Thanks to Harvey Weinstein’s epic takedown, sexual assault is in the National spotlight, and Hollywood’s seedy underbelly has been exposed. Every day, it seems another once-beloved celebrity falls from grace. Shortyl after Weinstein, embattled actor Charlie Sheen was accused of raping the late Corey Haim when he was just 13 years old. But, in this race to the bottom, award-winning actor Kevin Spacey seems to have taken the lead.
His unraveling started on October 29, when fellow actor Anthony Rapp joined the #metoo conversation. In a BuzzFeed article, he accused Spacey of making sexual advances toward him when he was only 14. Spacey responded with a statement in which he sort of apologized (“…if I did behave then as he describes, I owe him the sincerest apology for what would have been deeply inappropriate drunken behavior”) and then used the same statement to come out (more on this later). In the weeks since Rapp’s initial allegation, several men have come forward to detail Spacey’s sexual misconduct. As a result, he was fired from the popular Netflix drama House of Cards, and his legacy is being picked apart, one accusation at a time.
His downfall, as well as Weinstein’s, is quite remarkable. But there’s more to the male sexual assault story than just Spacey’s disgusting behavior. Actor Terry Crews recently came forward, and accused WME agent Adam Venit of sexual assault. At a 2016 event, Crews alleges, Venit grabbed his genitals. Venit is now on leave from his agency, however, it is likely you didn’t hear much about this one.
Queer Black men have been dealing with, and speaking up about, sexual assault for ages, but no one has listened. Perhaps they just weren’t White enough to elicit enough sympathy. In an October piece for The Advocate, writer Jasmyne A. Cannick detailed an alarming story about Democratic donor Ed Buck, a White man who has allegedly drugged and abused Black men he meets on hookup apps or on the streets of West Hollywood. One man, Gemmel Moore, was found dead of a crystal meth overdose in Buck’s home in July. Yet Buck has faced no consequences.
Not for the dead body.
Not for the drugs.
Not for the incredibly dangerous behavior.
But if his victims weren’t Black, gay men, we all know how this story would go.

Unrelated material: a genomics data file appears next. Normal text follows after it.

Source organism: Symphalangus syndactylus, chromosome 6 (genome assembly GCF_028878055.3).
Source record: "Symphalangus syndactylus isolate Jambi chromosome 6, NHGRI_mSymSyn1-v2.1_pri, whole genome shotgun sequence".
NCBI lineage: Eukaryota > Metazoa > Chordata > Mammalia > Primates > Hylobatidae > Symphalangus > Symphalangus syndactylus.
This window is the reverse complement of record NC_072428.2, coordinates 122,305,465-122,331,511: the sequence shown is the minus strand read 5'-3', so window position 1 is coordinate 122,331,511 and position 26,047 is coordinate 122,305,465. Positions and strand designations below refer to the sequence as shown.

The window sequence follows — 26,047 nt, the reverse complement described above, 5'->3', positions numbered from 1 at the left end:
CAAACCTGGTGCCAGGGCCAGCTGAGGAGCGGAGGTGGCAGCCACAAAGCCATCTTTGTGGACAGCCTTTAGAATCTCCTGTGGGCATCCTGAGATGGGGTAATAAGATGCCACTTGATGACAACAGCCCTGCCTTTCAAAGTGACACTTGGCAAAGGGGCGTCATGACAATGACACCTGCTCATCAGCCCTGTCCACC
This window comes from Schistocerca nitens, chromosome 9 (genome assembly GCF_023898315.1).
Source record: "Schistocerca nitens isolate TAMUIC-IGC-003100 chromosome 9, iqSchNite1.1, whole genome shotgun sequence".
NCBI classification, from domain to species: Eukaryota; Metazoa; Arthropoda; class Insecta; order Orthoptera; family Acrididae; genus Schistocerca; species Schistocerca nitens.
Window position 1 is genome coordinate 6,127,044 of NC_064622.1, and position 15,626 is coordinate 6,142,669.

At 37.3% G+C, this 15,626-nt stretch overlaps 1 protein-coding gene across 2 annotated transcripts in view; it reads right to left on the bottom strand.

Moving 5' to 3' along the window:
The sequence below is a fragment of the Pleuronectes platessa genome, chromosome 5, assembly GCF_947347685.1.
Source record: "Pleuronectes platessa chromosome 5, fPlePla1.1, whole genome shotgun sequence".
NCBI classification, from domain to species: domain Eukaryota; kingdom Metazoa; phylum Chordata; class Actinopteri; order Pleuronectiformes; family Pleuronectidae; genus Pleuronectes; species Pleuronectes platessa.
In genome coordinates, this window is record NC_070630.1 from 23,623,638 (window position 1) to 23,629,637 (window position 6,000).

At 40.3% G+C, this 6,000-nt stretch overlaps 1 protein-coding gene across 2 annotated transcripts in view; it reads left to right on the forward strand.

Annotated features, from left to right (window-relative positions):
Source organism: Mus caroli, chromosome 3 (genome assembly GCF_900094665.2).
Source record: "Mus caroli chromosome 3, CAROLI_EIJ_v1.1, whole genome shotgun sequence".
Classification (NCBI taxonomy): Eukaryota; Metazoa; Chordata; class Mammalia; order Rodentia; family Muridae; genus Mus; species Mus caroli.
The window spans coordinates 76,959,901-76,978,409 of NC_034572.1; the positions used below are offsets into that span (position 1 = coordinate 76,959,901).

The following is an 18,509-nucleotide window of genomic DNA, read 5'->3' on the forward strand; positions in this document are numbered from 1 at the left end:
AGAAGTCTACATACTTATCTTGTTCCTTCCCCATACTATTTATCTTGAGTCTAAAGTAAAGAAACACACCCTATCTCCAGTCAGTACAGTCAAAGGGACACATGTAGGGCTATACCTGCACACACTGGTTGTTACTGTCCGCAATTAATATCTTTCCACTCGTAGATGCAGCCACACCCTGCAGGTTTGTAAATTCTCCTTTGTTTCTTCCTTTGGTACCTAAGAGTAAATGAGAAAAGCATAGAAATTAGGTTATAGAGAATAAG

Cannick went there, all the way there, in dissecting the different responses to similar crimes happening to different ethnic groups. Actress Jane Fonda was recently quoted as saying sexual assault is only getting so much attention because famous White women are the victims. Write off her comments however you want, but there’s a grain of truth in there.
It’s not to say that any one group should be valued over the other; there’s no pissing contest to see whose abuse is worse or whose oppression is more dangerous. But, like all media conversations, there should be space for all perspectives. For all victims.
And when people do come forward from the LGBTQ community, it shouldn’t be used as a time to shame us. It’s great that Spacey felt so inclined to share he is now living as an out and proud gay man, but using that confession as a shield from sexual assault allegations? That was purely irresponsible.
There has long been a myth, mostly on the part of the conservative right, that homosexuality and pedophilia are inextricably linked. They aren’t.
But when a high-profile celeb pulls a stunt like Spacey’s, it just reinforces that link for people who want the connection to exist. It reaffirms their prejudice. We don’t need men like Spacey to throw our entire community under the bus just to save face. Can you say membership revoked?
What we want is for our men to be looped into this conversation and given some attention. We want our entire community to be respected by those both inside and outside of it. And we want to facilitate a greater conversation about respect and consent for everyone. Is that so much to ask?